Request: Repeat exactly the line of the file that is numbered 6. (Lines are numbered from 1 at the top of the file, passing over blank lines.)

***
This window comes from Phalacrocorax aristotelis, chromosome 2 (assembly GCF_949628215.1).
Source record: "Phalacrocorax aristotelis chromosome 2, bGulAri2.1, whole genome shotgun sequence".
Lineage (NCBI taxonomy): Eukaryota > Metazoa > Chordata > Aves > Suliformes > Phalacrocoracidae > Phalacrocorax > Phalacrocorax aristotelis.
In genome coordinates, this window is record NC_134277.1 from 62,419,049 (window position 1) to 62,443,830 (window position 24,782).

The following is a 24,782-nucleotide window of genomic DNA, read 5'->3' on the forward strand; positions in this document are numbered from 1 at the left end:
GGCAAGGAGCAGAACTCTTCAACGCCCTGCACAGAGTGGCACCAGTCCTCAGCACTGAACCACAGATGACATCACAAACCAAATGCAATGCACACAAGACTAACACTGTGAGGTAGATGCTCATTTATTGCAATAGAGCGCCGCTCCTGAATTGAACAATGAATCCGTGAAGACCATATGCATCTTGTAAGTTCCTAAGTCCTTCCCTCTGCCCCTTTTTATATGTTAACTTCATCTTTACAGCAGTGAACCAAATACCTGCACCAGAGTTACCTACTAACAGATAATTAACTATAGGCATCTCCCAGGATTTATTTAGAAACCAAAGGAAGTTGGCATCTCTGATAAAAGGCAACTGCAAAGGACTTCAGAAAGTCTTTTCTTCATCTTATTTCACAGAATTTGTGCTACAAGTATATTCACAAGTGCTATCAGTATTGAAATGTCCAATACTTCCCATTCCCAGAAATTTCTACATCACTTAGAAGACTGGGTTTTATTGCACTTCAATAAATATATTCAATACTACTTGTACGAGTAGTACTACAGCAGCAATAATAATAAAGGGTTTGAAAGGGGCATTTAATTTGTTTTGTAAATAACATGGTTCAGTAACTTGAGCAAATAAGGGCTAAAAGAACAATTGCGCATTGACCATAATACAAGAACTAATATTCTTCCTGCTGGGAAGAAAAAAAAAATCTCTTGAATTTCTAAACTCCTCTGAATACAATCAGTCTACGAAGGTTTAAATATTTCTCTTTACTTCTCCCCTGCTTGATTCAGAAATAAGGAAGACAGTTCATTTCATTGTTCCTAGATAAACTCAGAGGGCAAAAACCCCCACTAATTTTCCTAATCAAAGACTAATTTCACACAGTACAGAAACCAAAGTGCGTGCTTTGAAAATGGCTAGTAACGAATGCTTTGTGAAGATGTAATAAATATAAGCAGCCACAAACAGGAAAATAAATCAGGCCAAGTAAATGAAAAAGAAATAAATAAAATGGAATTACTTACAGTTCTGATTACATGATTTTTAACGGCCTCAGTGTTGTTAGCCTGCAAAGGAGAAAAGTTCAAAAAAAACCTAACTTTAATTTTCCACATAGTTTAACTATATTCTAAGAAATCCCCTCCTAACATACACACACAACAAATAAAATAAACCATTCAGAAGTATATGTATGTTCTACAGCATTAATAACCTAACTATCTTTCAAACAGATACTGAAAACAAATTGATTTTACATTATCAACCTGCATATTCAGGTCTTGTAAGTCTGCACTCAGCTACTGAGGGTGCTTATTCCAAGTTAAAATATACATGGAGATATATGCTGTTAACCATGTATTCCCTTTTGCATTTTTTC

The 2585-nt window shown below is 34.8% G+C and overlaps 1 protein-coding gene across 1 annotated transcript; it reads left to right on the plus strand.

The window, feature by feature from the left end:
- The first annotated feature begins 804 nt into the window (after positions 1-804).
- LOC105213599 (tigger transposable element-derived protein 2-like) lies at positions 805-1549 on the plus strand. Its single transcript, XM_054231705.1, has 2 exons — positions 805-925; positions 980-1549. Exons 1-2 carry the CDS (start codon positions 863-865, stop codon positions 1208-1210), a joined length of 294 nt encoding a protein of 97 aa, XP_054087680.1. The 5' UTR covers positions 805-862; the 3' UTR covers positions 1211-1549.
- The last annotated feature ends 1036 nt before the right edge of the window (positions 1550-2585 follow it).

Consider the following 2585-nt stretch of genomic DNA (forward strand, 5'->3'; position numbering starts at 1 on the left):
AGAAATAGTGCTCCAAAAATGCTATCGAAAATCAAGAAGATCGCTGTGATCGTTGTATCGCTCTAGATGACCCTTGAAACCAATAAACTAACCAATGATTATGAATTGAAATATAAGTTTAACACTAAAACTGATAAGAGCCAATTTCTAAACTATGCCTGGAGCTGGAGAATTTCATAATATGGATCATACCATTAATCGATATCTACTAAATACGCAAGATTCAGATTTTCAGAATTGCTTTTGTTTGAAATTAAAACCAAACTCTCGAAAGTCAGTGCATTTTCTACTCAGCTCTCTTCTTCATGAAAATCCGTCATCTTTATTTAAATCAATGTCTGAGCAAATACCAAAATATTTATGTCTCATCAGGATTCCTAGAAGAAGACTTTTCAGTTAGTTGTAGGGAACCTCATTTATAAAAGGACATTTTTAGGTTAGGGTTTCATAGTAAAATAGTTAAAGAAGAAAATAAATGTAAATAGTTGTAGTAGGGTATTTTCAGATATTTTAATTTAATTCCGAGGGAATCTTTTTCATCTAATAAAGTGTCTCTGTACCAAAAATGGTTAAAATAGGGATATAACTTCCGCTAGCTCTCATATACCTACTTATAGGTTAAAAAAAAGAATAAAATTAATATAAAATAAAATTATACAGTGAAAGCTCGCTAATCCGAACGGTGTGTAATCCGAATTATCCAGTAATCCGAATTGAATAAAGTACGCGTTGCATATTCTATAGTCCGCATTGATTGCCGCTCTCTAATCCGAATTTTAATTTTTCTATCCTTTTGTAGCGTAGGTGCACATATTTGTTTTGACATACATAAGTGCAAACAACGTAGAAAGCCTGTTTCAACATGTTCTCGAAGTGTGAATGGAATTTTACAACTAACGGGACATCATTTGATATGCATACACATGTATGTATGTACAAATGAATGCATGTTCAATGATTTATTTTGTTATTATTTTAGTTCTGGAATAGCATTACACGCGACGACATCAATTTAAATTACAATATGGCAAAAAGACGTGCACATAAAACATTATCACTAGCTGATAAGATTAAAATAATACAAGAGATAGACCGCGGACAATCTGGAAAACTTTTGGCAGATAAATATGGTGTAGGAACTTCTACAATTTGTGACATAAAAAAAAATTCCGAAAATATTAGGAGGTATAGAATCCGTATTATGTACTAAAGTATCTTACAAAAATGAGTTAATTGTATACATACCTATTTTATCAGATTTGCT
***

GGCAAGGAGCAGAACTCTTCAACGCCCTGCACAGAGTGGCACCAGTCCTCAGCACTGAACCACAGATGACATCACAAACCAAATGCAATGCACACAAGACTAACACTGTGAGGTAGATGCTCATTTATTGCAATAGAGCGCCGCTCCTGAATTGAACAATGAATCCGTGAAGACCATATGCATCTTGTAAGTTCCTAAGTCCTTCCCTCTGCCCCTTTTTATATGTTAACTTCATCTTTACAGCAGTGAACCAAATACCTGCACCAGAGTTACCTACTAACAGATAATTAACTATAGGCATCTCCCAGGATTTATTTAGAAACCAAAGGAAGTTGGCATCTCTGATAAAAGGCAACTGCAAAGGACTTCAGAAAGTCTTTTCTTCATCTTATTTCACAGAATTTGTGCTACAAGTATATTCACAAGTGCTATCAGTATTGAAATGTCCAATACTTCCCATTCCCAGAAATTTCTACATCACTTAGAAGACTGGGTTTTATTGCACTTCAATAAATATATTCAATACTACTTGTACGAGTAGTACTACAGCAGCAATAATAATAAAGGGTTTGAAAGGGGCATTTAATTTGTTTTGTAAATAACATGGTTCAGTAACTTGAGCAAATAAGGGCTAAAAGAACAATTGCGCATTGACCATAATACAAGAACTAATATTCTTCCTGCTGGGAAGAAAAAAAAAATCTCTTGAATTTCTAAACTCCTCTGAATACAATCAGTCTACGAAGGTTTAAATATTTCTCTTTACTTCTCCCCTGCTTGATTCAGAAATAAGGAAGACAGTTCATTTCATTGTTCCTAGATAAACTCAGAGGGCAAAAACCCCCACTAATTTTCCTAATCAAAGACTAATTTCACACAGTACAGAAACCAAAGTGCGTGCTTTGAAAATGGCTAGTAACGAATGCTTTGTGAAGATGTAATAAATATAAGCAGCCACAAACAGGAAAATAAATCAGGCCAAGTAAATGAAAAAGAAATAAATAAAATGGAATTACTTACAGTTCTGATTACATGATTTTTAACGGCCTCAGTGTTGTTAGCCTGCAAAGGAGAAAAGTTCAAAAAAAACCTAACTTTAATTTTCCACATAGTTTAACTATATTCTAAGAAATCCCCTCCTAACATACACACACAACAAATAAAATAAACCATTCAGAAGTATATGTATGTTCTACAGCATTAATAACCTAACTATCTTTCAAACAGATACTGAAAACAAATTGATTTTACATTATCAACCTGCATATTCAGGTCTTGTAAGTCTGCACTCAGCTACTGAGGGTGCTTATTCCAAGTTAAAATATACATGGAGATATATGCTGTTAACCATGTATTCCCTTTTGCATTTTTTC